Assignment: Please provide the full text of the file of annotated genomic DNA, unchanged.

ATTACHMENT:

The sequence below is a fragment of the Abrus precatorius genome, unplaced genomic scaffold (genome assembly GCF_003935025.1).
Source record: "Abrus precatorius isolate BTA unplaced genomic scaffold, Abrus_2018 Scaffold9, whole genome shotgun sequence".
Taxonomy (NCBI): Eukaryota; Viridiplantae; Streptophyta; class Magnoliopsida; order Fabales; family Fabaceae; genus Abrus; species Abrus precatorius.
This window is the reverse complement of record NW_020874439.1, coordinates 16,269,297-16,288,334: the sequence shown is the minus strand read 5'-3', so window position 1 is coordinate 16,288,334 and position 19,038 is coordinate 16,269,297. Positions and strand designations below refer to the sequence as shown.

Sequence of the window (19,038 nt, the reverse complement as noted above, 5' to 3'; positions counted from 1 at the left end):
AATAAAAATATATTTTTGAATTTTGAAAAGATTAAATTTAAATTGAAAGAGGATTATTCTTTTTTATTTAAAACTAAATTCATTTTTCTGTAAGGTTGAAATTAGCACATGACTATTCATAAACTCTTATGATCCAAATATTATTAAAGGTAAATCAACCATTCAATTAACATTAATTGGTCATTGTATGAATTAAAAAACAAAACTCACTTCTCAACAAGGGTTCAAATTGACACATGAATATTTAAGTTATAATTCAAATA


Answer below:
The sequence below is a fragment of the Abrus precatorius genome, unplaced genomic scaffold (genome assembly GCF_003935025.1).
Source record: "Abrus precatorius isolate BTA unplaced genomic scaffold, Abrus_2018 Scaffold9, whole genome shotgun sequence".
Taxonomy (NCBI): Eukaryota; Viridiplantae; Streptophyta; class Magnoliopsida; order Fabales; family Fabaceae; genus Abrus; species Abrus precatorius.
This window is the reverse complement of record NW_020874439.1, coordinates 16,269,297-16,288,334: the sequence shown is the minus strand read 5'-3', so window position 1 is coordinate 16,288,334 and position 19,038 is coordinate 16,269,297. Positions and strand designations below refer to the sequence as shown.

Sequence of the window (19,038 nt, the reverse complement as noted above, 5' to 3'; positions counted from 1 at the left end):
AATAAAAATATATTTTTGAATTTTGAAAAGATTAAATTTAAATTGAAAGAGGATTATTCTTTTTTATTTAAAACTAAATTCATTTTTCTGTAAGGTTGAAATTAGCACATGACTATTCATAAACTCTTATGATCCAAATATTATTAAAGGTAAATCAACCATTCAATTAACATTAATTGGTCATTGTATGAATTAAAAAACAAAACTCACTTCTCAACAAGGGTTCAAATTGACACATGAATATTTAAGTTATAATTCAAATA